Now that the dust has settled, the paperwork is signed, my sleep deficit is somewhat reduced and I’ve had a celebratory beer (or, well, a third of a beer, but breastfeeding, y’know) I guess I can announce that I have an agent! I am now represented by Kurestin Armada of P.S. Literary. She is splendid and I am tremendously excited.
I will eventually do a “here’s my full querying story” post, because I read half a hundred of those over the past few years and found them reassuring, inspiring and generally interesting. (EDIT: I haven’t, because so busy, but you can read about my querying process – and read my query – in my QueryTracker success interview!) But for now, a few key lessons from my experience of the past few months:
Don’t get too hung up on formulas or rules. I workshopped my query with a few different audiences, and got a number of varying “a query must have x format” responses. Don’t get me wrong: query structure formulas can be a fantastic place to start understanding the work a query letter has to do so you can put your own together. And you should make your decisions to deviate based on solid reasons for your book. But don’t be afraid to deviate when you have those solid reasons, even if internet wisdom seems to say otherwise.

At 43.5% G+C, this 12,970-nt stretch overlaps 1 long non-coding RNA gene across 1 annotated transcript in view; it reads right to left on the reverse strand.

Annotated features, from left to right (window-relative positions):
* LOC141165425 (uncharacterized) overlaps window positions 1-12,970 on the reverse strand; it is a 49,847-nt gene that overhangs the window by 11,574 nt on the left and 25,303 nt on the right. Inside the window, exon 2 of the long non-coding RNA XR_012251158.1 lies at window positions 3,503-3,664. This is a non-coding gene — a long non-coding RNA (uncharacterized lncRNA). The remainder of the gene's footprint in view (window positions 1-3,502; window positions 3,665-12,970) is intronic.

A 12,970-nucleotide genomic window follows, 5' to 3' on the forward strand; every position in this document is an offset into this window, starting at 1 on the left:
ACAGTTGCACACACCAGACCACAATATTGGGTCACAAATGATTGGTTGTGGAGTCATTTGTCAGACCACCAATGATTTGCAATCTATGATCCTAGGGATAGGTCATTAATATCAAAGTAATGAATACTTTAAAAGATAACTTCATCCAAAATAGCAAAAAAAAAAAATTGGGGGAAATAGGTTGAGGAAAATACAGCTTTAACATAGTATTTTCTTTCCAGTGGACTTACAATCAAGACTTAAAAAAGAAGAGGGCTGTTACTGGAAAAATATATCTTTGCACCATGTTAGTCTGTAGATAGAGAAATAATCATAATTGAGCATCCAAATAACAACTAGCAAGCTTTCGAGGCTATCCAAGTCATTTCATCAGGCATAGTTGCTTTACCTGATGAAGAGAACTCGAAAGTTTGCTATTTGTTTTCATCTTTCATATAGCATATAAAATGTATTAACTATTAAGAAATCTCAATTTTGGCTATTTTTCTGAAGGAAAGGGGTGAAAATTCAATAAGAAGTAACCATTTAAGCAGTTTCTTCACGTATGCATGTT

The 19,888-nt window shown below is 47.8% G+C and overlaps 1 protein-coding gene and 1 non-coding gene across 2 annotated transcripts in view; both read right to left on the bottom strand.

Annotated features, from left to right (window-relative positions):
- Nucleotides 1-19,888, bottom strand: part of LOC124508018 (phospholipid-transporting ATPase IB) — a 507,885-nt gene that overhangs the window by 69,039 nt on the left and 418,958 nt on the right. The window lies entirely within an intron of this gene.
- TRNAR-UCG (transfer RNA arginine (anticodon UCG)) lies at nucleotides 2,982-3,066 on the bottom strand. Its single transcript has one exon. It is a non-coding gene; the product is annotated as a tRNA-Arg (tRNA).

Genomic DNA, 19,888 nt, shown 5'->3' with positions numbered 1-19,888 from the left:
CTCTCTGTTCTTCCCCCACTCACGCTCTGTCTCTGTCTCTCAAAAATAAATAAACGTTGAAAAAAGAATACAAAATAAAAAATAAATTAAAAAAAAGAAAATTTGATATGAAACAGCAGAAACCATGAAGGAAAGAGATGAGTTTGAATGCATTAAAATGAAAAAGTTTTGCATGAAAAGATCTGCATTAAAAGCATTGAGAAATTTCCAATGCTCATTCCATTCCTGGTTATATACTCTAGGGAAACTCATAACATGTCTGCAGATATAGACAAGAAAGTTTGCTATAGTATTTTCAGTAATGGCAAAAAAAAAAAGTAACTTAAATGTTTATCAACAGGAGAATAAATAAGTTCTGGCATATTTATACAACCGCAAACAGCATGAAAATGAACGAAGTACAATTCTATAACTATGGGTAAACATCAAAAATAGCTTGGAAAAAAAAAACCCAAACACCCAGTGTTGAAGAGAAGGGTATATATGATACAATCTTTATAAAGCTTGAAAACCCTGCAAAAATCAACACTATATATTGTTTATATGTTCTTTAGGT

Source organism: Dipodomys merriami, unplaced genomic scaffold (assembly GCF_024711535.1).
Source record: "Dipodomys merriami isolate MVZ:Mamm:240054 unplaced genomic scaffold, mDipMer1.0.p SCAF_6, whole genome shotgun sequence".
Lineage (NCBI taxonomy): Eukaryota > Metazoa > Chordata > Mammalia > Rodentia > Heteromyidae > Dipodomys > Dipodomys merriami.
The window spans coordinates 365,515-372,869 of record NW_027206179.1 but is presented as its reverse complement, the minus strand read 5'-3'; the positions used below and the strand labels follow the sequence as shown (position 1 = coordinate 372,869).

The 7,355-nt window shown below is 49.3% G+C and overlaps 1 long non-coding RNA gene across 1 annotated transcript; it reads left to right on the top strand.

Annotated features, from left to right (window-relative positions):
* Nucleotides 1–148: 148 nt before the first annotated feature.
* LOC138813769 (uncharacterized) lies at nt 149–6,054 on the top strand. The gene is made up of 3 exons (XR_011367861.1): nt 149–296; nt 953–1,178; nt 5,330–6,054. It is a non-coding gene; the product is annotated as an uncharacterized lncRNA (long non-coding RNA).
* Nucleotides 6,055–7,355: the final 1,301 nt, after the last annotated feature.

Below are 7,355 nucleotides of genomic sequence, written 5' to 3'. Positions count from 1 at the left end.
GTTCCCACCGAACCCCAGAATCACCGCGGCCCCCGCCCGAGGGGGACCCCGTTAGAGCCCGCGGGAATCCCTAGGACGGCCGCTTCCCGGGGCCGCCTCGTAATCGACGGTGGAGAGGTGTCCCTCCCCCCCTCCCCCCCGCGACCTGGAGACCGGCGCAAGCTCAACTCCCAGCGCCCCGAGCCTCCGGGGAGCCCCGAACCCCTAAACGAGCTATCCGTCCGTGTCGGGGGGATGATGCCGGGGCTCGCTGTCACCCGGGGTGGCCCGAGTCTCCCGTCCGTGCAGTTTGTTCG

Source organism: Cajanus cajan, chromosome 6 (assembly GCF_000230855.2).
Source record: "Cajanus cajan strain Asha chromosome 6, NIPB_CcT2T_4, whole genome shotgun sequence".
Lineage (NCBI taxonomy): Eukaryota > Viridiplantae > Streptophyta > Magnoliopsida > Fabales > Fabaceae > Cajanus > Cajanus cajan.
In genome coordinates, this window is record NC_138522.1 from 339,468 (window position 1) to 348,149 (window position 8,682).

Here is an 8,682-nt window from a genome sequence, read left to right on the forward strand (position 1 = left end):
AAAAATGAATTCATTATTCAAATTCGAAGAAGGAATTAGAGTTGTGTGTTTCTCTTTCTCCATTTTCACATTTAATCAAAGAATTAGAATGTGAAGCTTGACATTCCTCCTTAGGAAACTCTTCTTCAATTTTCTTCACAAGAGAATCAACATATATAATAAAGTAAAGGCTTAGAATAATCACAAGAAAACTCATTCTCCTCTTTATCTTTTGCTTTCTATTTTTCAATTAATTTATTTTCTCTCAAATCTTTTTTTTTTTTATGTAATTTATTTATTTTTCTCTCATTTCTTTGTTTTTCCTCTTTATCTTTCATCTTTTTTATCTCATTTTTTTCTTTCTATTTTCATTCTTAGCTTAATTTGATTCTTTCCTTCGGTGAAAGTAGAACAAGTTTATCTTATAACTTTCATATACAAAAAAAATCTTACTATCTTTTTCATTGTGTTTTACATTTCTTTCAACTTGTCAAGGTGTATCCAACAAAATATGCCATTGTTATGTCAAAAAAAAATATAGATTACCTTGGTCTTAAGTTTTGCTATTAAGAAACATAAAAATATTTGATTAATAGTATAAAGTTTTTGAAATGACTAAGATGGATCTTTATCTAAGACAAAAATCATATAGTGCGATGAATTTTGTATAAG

Don’t be discouraged if your query doesn’t set the world on fire. So many query-to-call stories seem to be full of excitement – oodles of requests and eager agents falling over each other. But to a certain extent, I think it depends on what you’re writing and what’s hot right now. At the moment YA seems to be getting more attention than writing for growed-ups, and of course what you do and how you do it isn’t going to be to everyone’s tastes. You really, genuinely, absolutely don’t need every agent you query to request. You only need one. (But I admit, it’s nice to have more.) At the end of the day, I had a 25% request rate on my book, and it happened sloooowly over the course of the months I was querying (until the end, when everything happened in a flurry).
Don’t rush agents if you can help it. After my first offer of rep came through and I started nudging with a need to decide, a number of agents who I would’ve loved the chance to consider (…obviously, or I wouldn’t have queried them) bowed out because they couldn’t review my manuscript before the deadline.
And truly, seriously, desperately, if you can avoid it at all, don’t go into labour the same day you get your first offer of rep. I’m not even kidding, my life has a terrible sense of humour. More about that in due course, though!